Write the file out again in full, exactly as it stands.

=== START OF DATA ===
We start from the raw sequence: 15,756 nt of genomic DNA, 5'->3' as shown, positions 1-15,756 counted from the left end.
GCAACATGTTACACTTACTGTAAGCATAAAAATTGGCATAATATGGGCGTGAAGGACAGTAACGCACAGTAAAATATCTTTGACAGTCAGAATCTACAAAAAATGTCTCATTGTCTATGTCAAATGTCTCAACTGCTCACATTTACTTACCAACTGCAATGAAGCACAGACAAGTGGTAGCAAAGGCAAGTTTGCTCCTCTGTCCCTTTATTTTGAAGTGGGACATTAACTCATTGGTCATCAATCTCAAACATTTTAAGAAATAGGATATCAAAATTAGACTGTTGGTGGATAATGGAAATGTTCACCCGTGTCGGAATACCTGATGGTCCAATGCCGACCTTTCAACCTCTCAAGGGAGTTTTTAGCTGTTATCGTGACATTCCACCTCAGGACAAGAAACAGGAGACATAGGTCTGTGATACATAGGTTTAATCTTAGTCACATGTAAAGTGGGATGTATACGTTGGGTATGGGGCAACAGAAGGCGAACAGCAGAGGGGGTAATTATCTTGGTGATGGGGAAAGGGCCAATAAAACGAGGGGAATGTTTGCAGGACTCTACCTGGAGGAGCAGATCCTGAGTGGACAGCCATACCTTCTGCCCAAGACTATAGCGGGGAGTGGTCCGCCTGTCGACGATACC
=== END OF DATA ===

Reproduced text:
We start from the raw sequence: 15,756 nt of genomic DNA, 5'->3' as shown, positions 1-15,756 counted from the left end.
GCAACATGTTACACTTACTGTAAGCATAAAAATTGGCATAATATGGGCGTGAAGGACAGTAACGCACAGTAAAATATCTTTGACAGTCAGAATCTACAAAAAATGTCTCATTGTCTATGTCAAATGTCTCAACTGCTCACATTTACTTACCAACTGCAATGAAGCACAGACAAGTGGTAGCAAAGGCAAGTTTGCTCCTCTGTCCCTTTATTTTGAAGTGGGACATTAACTCATTGGTCATCAATCTCAAACATTTTAAGAAATAGGATATCAAAATTAGACTGTTGGTGGATAATGGAAATGTTCACCCGTGTCGGAATACCTGATGGTCCAATGCCGACCTTTCAACCTCTCAAGGGAGTTTTTAGCTGTTATCGTGACATTCCACCTCAGGACAAGAAACAGGAGACATAGGTCTGTGATACATAGGTTTAATCTTAGTCACATGTAAAGTGGGATGTATACGTTGGGTATGGGGCAACAGAAGGCGAACAGCAGAGGGGGTAATTATCTTGGTGATGGGGAAAGGGCCAATAAAACGAGGGGAATGTTTGCAGGACTCTACCTGGAGGAGCAGATCCTGAGTGGACAGCCATACCTTCTGCCCAAGACTATAGCGGGGAGTGGTCCGCCTGTCGACGATACC